Five minutes later, when Chip looked around comprehensively at the lot of them in various degrees of readiness; saw that Blink was still fighting silently for mastery of the sorrel and told Andy to go over and help him get saddled, Andy said nothing of having had his services refused, but went. This time, Blink also said nothing, but accepted in ungracious surrender the assistance thus thrust upon him. For on the range-land, unless one is in a mind to roll his bed and ride away, one does not question when the leader commands. Andy's attitude was still that of indifference; he really thought very little about Blink or his opinions, and the rapid blinking of the pale lashes was quite lost upon him.

They rode, eighteen ill-natured, uncomfortable cowboys, tumultuously away from the camp, where canvas bulged and swayed, and loose corners cracked like pistol shots, over the hill where even the short, prairie grass crouched and flattened itself against the sod; where stray pebbles, loosened by the ungentle tread of pitching hoofs, skidded twice as far as in calm weather. The gray sky bent threateningly above them, wind-torn into flying scud but never showing a hint of blue. Later there might be rain, sleet, snow—or sunshine, as nature might whimsically direct; but for the present she seemed content with only the chill wind that blew the very heart out of a man.

Whenever Chip pulled up to turn off a couple of riders that they might search a bit of rough country, his voice was sharp with the general discomfort. When men rode away at his command, it was with brows drawn together and vengeful heels digging the short-ribs of horses in quite as unlovely a mood as themselves.

Out at the end of the "circle," Chip divided the remainder of his men into two groups for the homeward drive. One group he himself led. The other owned Weary as temporary commander and galloped off to the left, skirting close to the foothills of the Bear Paws. In that group rode Pink and Happy Jack, Slim, Andy Green and Blink the silent.

"I betche we get a blizzard out uh this," gloomed Happy Jack, pulling his coat collar up another fraction of an inch. "And the way Chip's headed us, we got to cross that big flat going back in the thick of it; chances is, we'll git lost."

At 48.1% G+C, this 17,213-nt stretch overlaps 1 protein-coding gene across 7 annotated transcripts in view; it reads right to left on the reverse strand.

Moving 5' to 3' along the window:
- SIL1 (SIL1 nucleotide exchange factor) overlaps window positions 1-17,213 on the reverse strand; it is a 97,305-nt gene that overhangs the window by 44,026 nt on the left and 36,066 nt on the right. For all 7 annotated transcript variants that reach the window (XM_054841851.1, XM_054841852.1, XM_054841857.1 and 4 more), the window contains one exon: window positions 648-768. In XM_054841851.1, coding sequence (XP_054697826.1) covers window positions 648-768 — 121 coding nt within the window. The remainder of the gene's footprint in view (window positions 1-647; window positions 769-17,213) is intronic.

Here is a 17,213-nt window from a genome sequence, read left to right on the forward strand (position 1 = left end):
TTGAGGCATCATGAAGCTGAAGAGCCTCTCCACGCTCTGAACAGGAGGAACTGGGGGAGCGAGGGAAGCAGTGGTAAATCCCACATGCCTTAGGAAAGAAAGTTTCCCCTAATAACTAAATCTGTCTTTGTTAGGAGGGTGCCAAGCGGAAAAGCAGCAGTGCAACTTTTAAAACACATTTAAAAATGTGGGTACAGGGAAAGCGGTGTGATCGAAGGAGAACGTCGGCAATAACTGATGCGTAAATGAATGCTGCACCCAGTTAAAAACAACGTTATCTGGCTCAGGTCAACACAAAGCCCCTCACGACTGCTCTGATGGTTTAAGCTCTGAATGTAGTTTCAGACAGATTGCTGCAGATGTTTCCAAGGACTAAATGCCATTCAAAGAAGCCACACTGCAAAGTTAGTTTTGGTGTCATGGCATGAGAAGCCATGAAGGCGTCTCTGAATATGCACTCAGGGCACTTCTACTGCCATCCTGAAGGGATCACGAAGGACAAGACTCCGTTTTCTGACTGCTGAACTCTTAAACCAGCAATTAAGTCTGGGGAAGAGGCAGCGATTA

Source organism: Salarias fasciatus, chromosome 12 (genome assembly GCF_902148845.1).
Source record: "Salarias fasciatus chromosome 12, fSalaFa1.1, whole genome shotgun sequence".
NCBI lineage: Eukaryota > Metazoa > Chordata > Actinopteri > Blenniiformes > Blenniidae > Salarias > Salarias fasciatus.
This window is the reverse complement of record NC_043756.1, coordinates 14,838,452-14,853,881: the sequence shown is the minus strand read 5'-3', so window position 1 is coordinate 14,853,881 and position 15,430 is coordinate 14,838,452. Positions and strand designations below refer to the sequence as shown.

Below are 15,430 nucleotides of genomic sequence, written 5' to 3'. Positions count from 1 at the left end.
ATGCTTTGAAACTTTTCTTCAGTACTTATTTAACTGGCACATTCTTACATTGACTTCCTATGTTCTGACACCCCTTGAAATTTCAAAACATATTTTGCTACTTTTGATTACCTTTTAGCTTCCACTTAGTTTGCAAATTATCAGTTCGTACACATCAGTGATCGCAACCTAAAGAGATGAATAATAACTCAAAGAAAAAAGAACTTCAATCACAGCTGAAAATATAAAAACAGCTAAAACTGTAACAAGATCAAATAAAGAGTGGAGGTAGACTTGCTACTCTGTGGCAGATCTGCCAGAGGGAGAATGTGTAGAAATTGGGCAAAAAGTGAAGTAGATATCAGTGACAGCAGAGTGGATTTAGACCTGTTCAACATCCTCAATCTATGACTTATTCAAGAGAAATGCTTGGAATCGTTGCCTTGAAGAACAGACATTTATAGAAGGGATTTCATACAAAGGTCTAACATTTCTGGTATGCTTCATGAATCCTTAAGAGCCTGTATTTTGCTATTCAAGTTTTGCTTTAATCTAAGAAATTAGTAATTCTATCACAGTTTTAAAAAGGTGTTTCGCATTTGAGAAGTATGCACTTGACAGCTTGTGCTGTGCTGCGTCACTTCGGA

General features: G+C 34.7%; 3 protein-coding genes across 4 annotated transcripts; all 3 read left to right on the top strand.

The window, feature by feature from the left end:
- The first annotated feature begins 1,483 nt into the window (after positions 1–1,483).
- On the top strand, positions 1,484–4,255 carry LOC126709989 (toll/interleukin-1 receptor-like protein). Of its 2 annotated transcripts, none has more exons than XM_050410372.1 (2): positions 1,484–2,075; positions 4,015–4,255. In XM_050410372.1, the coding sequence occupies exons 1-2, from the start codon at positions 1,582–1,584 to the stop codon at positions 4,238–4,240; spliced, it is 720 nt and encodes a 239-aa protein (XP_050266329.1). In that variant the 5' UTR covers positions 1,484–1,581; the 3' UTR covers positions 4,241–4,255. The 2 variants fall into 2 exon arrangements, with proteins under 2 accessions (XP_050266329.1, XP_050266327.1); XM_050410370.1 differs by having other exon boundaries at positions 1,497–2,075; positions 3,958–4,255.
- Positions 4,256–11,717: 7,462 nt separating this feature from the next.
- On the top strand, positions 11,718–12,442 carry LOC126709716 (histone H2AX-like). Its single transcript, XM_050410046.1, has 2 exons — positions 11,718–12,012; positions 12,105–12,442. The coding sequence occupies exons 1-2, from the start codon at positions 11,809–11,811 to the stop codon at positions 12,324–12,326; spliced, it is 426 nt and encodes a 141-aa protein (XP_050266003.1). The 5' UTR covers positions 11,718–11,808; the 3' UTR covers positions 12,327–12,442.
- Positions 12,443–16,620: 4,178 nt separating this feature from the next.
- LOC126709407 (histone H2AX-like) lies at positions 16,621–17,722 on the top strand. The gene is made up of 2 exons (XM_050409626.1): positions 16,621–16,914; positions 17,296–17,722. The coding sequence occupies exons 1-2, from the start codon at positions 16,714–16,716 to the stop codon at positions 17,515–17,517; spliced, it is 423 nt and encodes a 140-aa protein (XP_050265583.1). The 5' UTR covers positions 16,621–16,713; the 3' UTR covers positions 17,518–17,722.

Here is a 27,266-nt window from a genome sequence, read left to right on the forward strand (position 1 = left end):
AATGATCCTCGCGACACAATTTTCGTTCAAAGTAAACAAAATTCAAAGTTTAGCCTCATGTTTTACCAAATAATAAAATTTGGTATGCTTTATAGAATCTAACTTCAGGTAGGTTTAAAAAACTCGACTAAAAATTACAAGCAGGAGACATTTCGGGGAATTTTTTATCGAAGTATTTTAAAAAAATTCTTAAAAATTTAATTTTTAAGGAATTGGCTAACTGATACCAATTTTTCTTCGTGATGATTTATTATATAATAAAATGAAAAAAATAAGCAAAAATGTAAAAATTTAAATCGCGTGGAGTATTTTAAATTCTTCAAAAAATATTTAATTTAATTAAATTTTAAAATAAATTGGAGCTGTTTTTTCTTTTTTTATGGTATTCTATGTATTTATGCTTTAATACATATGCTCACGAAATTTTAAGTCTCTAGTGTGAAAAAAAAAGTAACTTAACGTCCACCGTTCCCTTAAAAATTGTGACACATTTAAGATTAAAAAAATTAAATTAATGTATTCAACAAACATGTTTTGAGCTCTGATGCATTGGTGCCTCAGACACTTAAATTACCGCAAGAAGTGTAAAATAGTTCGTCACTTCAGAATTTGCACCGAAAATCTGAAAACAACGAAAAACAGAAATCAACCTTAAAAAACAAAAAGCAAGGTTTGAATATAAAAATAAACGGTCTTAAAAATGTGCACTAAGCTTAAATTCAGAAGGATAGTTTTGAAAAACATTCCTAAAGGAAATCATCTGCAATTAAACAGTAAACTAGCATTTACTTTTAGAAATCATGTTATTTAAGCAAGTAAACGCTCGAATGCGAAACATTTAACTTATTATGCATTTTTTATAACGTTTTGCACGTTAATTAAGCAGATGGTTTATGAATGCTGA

No one made reply to this; it seemed scarcely worth while. Every man of them rode humped away from the wind, his head drawn down as close to his shoulders as might be. Conversation under those conditions was not likely to become brisk.

"A fellow that'll punch cows for a living," Happy Jack asserted venomously after a minute, "had ought to be shut up somewheres. He sure ain't responsible. I betche next summer don't see me at it."

"Aw, shut up. We know you're feeble-minded, without you blatting it by the hour," snapped Pink, showing never a dimple.

Happy Jack tugged again at his collar and made remarks, to which no one paid the slightest attention. They rode in amongst the hills and narrow ridges dividing "draws" as narrow, where range cattle would seek shelter from the cutting blast that raked the open. Then, just as they began to realize that the wind was not quite such a raging torment, came a new phase of nature's unpleasant humor.

It was not a blizzard that descended upon them, though when it came rolling down from the hilltops it much resembled one. The wind had changed and brought fog, cold, suffocating, impenetrable. Yet such was the mood of them that no one said anything about it. Weary had been about to turn off a couple of men, but did not. What was the use, since they could not see twenty yards?

For a time they rode aimlessly, Weary in the lead. Then, when it grew no better but worse, he pulled up, just where a high bank shut off the wind and a tangle of brush barred the way in front.

"We may as well camp right here till things loosen up a little," he said. "There's no use playing blind-man's-buff any longer. We'll have some fire, for a change. Mama! this is sure beautiful weather!"

At that, they brightened a bit and hurriedly dismounted and hunted dry wood. Since they were to have a fire, the general tendency was to have a big one; so that when they squatted before it and held out cold, ungloved fingers to the warmth, the flames were leaping high into the fog and crackling right cheerily. It needed only a few puffs at their cigarettes to chase the gloom from their faces and put them in the mood for talk. Only Blink sat apart and stared moodily into the fire, his hands clasped listlessly around his knees, and to him they gave no attention. He was an alien, and a taciturn one at that. The Happy Family were accustomed to living clannishly, even on roundup, and only when they tacitly adopted a man, as they had adopted Pink and Irish and, last but not least important, Andy Green, did they take note of that man's mood and demand reasons for any surliness.

"If Slim would perk up and go run down a grouse or two," Pink observed pointedly, "we'd be all right for the day. How about it, Slim?"